So I've decided to implement my own solution. For now I have a lexer and a parser that builds basic document tree for tex documents. Currently only a few TeX commands are supported (actually the whole list is: \relax, \par, \show and \let) but the framework is ready and new commands can (and will) be added very easily. The resulting document tree allows reconstruction of original source document as well as modifying parts of it.

Today I've released the whole code at How that code can be used ? Think about full intelligent TeX code completion, online error detection, TeX debugging, etc. Kile developers ?

Monday, June 30, 2008

Converting any window into plasmoid

Take a look at the following screenshots:

Besides familiar Clock and Calculator you can see several new plasmoids here:
  • Konsole
  • MPlayer
  • Speedcrunch calculator
  • Step physical simulator
No, I have not rewrote all that apps as plasmoids. Instead I've wrote an applet that allows you to convert any running application into plasmoid. Currently it works using XEmbed protocol and therefore have lots of problems:
  • You can't rotate these plasmoids and they don't work correctly with ZUI (however the latter can still be improved a bit)
  • Z-order of plasmoids is not respected (i.e. in case you have several overlapping plasmoids)
  • Switching between Desktop and Dashboard is not very smooth: embedded applications are only repainted after several-seconds delay
All these problems can be fixed by using Composite extension (and input redirection) instead of XEmbed but this will probably require some cooperation with KWin and will only work when Composite is enabled.

There is another problem: currently you have to manually re-configure all window-embedding plasmoids after restarting plasma. For KDE applications this can probably be partly fixed by using KDE session management, for other applications one can allow the user to setup command line of the application to start.

Despite all current limitation, I think this approach still has its own use-cases, for example when you want quick access to some of your applications from Dashboard (for example Konsole) or if you want something not-yet-available as plasmoid on your desktop (for example video player, advanced calculator, web-browser with your webmail, a game from kdegames, googleearth, ...).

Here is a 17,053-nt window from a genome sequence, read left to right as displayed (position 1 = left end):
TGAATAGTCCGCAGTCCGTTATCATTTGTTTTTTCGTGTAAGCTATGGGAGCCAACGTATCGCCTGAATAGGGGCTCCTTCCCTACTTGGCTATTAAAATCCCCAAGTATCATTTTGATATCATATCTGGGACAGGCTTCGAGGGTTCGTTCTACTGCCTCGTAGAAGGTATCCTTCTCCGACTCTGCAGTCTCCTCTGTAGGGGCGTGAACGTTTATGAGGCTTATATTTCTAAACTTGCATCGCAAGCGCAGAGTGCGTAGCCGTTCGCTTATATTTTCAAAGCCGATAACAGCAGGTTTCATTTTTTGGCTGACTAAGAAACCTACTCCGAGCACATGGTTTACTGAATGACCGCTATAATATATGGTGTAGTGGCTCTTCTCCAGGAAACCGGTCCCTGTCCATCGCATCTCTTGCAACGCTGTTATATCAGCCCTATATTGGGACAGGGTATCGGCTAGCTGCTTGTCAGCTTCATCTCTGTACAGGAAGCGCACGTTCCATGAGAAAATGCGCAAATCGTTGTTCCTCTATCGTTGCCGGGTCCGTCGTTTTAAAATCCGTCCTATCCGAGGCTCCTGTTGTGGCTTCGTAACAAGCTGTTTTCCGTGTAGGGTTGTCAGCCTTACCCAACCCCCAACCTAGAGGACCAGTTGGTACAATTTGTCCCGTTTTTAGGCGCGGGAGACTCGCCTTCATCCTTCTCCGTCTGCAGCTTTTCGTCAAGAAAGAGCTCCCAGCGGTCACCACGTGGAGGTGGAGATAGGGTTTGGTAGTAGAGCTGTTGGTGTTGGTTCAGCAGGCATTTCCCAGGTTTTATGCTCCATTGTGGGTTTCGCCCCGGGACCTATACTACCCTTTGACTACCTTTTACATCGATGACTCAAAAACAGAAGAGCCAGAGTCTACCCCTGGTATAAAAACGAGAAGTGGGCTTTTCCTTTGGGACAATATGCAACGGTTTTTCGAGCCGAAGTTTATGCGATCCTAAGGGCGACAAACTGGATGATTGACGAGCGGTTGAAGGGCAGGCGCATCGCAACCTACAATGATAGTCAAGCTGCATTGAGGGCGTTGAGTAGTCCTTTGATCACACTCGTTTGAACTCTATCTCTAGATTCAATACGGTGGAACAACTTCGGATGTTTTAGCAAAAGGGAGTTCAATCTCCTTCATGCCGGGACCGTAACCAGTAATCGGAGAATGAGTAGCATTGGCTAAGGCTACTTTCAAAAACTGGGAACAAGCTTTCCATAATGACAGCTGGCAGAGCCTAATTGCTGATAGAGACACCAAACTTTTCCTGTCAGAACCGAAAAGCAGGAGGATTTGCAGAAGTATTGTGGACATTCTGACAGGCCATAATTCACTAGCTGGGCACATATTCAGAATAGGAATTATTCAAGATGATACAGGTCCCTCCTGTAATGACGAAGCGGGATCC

If you still want to try it, the code is available in playground/base/plasma/applets/embed-win.

Thursday, June 28, 2007

Exams are over

Last two weeks I've spend almost all time preparing to my last exam and writing my diploma. Yesterday I've defended my diploma and got bachelor degree in physics. So now I have a lot of time and motivation to work on Step.

Monday, June 11, 2007

Annotations for objects

I've just implemented basic text annotations for Step. Now you can add text items to the scene, very soon you will be able to associate annotations with the objects. What I still can't decide is the appearance of the annotations. I see two possible options:
- text in a frame (like KNotes) resizeable by mouse.
- free-running text without a frame dynamically resizeable as you type

Wednesday, June 6, 2007

Editing and threading

Recently I've implemented threading in Step. This is (still) not parallel computation, but doing all calculations in one dedicated thread to keep GUI responsive and allow the user to abort calculations at any time.

In Step the user can edit the scene while simulation is running but this can't be done in the middle of timestep. So I need to use mutex to serialize access to the scene: the mutex is locked by calculating thread while performing timestep and by GUI thread while altering objects. The problem arises when calculation of one timestep becomes too long (for example if user sets too low tolerance): if GUI tries to lock the mutex it becomes unresponsive till the end of the timestep and the user can't abort the calculation !

The obvious solution is to abort current timestep as soon as the user starts altering the scene and restart it later. But this can slow down the simulation and make it not smooth. My solution is to first try locking with timeout and abort the timestep only if locking fails:

// Try to lock but do not wait mode than one frame
if(!mutex->tryLock(1000/_simulationFps)) {

With such approach simulation will be slowed down only if it is already slow (i.e. when simulation of one frame simulation takes longer then 1/FPS). In the other case simulation will proceed smoothly and user actions will be delayed only slightly.